In any case, this all happened in 1997, while Blink was touring in support of "Dude Ranch." Luckily, their supporting act, the Aquabats, happened to have a very talented drummer named Travis Barker. Shooman claims that once Barker agreed to fill in for Raynor, he managed to learn Blink's entire 20-song set in about one hour, before crushing his first gig with the band.

Needless to say, Barker has been there ever since, drumming masterfully on everything from "Aliens Exist" to "Bored to Death." He's also used his tenure with the group to launch a celebrated career filled with collaborations with everyone from Machine Gun Kelly to Slash to Yungblud and Halsey. Oh, and to marry a Kardashian. They don't just tie the knot with anyone.

1999: Enema of the State turns Blink-182 into superstars

Blink-182 had already seen some success thanks to "Dammit," the lead single off 1997's "Dude Ranch." But although it's a fan favorite and would go on to become one of their signature tunes, the career heights it propelled them to look like a flat desert compared to the peaks they ascended following the release of their third record, 1999's "Enema of the State."

With Travis Barker's peerless and endlessly creative drumming serving as the spine, DeLonge and Hoppus were able to pen some of the most fun, sugary pop-punk anthems disaffected suburban teens-turned-elder-30-something millennials have ever screamed themselves hoarse to. Of course, there were the monster hit singles "All the Small Things," "What's My Age Again," and "Adam's Song," but dig a little deeper and you'll find just as much irreverent inspiration in deep cuts like "Going Away to College," "Dumpweed," and "Mutt."

Kerrang! says the hit-packed, bulletproof pop punk record not only launched the band to dizzying new levels of fame and went on to move 15 million copies, making it the band's best selling album to date, but it also became a key part of the surge in popularity pop punk enjoyed in the early 2000s. Looking back over two decades later, it's considered to be one of the most important modern rock records for this very reason. 

2001: DeLonge and Barker form Boxcar Racer

From 1992 to 1999, Blink-182 transformed from unserious high schoolers playing sloppily recorded punk songs in graffiti-smeared SoCal clubs to bona fide pop superstars. By the time their constant touring in support of 1999's "Enema of the State" wound down in mid-2001, it's safe to say these guys had fulfilled their wildest teenage fantasies and then some.

But they were also growing up fast, despite lyrics in songs like "Dammit" and "What's My Age Again?" suggesting they never would. As evidenced by an interview with MTV, Tom DeLonge, in particular, began to feel restless playing songs about teenage shenanigans in his mid-twenties. Feeling he'd gone about as far as he cared to on the back of irreverent toilet humor, he struck out on a more mature side project called Box Car Racer. And, understandably, not wanting to pay for a studio drummer when he had an equally restless drumming master with an identical touring schedule, he tapped Blink stickman Travis Barker to join him.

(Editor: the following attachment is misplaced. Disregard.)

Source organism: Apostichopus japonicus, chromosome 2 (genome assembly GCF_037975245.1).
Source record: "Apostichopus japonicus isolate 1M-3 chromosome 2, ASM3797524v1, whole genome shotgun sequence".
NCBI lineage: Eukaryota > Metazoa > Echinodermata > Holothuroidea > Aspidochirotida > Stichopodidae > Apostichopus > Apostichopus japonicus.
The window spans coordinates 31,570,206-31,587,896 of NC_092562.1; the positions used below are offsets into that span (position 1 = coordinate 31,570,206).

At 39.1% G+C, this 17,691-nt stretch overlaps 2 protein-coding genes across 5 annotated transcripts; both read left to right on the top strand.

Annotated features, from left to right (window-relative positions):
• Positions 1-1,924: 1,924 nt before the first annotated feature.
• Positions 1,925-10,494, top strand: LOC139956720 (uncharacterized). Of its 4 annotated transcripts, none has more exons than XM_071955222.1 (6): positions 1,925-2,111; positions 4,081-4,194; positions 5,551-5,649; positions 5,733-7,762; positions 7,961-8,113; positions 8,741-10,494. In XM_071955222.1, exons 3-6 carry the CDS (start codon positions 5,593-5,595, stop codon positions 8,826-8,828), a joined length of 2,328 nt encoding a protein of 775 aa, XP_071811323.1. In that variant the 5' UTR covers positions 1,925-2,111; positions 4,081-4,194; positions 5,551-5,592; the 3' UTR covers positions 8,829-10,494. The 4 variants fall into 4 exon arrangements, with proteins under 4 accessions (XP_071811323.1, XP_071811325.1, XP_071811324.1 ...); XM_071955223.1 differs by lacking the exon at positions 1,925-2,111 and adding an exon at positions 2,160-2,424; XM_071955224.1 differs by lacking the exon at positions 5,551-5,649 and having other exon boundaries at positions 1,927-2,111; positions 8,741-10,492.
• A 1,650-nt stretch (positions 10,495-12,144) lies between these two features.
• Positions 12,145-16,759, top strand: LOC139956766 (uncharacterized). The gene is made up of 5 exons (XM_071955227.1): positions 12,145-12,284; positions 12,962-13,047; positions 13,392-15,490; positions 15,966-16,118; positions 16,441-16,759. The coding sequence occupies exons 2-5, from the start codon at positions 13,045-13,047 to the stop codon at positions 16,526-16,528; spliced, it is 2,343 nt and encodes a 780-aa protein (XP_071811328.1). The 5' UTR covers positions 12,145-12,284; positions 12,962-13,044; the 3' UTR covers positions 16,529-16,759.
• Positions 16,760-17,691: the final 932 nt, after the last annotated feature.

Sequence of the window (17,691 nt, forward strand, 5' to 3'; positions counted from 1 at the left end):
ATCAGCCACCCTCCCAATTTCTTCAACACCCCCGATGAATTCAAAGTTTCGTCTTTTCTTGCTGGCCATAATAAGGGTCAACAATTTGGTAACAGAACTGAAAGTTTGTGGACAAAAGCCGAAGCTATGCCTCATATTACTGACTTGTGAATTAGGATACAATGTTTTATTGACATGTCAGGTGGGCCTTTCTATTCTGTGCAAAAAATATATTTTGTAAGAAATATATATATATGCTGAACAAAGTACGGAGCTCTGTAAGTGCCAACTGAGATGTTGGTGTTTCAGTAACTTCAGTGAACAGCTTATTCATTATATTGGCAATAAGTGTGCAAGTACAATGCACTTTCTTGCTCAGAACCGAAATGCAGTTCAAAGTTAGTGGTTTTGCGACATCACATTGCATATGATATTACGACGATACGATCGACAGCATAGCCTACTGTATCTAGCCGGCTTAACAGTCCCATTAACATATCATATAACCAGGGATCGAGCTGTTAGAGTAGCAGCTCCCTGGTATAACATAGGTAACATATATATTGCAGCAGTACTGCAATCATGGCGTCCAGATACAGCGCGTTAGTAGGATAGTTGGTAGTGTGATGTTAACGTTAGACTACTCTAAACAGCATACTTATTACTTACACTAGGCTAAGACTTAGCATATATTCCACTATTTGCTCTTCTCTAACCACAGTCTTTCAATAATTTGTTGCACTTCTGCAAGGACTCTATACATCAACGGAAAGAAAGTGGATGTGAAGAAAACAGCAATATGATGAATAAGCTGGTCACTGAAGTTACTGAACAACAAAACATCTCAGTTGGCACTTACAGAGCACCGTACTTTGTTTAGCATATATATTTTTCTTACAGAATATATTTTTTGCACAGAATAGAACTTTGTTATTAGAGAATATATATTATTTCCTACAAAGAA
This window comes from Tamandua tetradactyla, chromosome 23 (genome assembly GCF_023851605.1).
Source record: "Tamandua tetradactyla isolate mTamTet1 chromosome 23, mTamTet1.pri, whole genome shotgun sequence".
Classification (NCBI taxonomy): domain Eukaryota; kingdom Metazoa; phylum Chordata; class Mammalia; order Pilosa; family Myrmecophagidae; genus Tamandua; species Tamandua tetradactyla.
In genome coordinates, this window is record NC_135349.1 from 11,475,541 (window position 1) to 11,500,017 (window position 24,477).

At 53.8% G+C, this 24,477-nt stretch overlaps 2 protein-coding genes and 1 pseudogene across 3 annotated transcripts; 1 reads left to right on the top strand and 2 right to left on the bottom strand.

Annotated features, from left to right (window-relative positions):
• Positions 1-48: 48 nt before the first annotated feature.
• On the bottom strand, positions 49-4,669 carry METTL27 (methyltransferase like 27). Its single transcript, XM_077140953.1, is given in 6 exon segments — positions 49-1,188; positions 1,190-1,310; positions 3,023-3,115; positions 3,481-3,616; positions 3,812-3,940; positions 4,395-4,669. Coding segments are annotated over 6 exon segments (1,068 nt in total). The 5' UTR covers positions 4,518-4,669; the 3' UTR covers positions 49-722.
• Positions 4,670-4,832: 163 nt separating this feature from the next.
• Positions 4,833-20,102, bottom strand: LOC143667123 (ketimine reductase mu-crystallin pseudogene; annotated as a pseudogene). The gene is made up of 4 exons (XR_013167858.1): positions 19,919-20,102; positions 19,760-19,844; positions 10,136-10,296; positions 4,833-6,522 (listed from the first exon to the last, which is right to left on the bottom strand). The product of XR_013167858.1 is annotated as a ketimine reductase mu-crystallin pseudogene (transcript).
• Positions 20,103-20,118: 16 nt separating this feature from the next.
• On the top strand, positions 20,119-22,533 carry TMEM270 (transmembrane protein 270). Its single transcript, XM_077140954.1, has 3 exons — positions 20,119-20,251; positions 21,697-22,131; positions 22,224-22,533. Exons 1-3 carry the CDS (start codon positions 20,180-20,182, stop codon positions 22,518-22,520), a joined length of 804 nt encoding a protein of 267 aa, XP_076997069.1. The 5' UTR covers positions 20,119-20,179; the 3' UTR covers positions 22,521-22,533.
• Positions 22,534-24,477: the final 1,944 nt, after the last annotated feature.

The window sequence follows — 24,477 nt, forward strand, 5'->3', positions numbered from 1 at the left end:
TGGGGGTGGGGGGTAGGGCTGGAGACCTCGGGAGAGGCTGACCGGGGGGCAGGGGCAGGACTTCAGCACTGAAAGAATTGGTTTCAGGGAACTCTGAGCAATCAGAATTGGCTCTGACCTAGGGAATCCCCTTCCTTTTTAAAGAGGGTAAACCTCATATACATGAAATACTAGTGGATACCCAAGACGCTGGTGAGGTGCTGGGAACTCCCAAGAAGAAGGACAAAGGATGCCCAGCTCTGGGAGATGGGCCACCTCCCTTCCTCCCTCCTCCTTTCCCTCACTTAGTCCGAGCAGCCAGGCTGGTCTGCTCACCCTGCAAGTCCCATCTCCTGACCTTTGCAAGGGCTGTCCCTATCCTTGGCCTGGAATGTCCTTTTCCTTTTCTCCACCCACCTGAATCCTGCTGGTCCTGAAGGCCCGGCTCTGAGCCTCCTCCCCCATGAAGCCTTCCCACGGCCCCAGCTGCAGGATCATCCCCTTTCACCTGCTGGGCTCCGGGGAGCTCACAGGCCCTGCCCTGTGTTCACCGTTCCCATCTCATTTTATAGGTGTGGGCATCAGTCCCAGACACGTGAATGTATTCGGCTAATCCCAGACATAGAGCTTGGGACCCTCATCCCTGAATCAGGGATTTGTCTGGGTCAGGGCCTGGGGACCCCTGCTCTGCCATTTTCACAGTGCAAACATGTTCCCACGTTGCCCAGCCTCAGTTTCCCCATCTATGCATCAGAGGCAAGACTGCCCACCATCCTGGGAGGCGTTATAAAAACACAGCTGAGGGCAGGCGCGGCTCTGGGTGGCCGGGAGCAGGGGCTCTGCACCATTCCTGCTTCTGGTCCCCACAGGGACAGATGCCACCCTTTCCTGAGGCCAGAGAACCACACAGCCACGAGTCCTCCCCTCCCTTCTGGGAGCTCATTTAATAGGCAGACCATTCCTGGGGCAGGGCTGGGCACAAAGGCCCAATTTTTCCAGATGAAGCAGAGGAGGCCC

Also understandably, though, Mark Hoppus felt left out and hurt that DeLonge and Barker were off writing songs without him. "It was really hard for Mark," DeLonge said. "He thought it was really lame Travis and I went and did that." But he also notes that he didn't know about +44, Hoppus and Barker's own side project they formed years later, until months afterward. Clearly, the divisions that started here would only get worse.

2001-2003: Continued success

"Enema of the State" turned Blink-182 into a household name. Now they had to figure out how to hold onto their status.

In 2001, they put out their fourth album, "Take Off Your Pants and Jacket." With hit singles "First Date," "Rock Show," and "Stay Together For The Kids," not to mention plenty of deep cuts like "Anthem Part 2," "Story of a Lonely Guy," and "Reckless Abandon" that featured all the infectious hooks and earworm melodies fans had come to expect, it was clear the band had another hit on their hands. Stereogum says that although the album debuted at No. 1, Tom DeLonge felt the band hadn't taken any "creative leaps or bounds." In other words, it was a more refined version of what they'd already done on "Enema."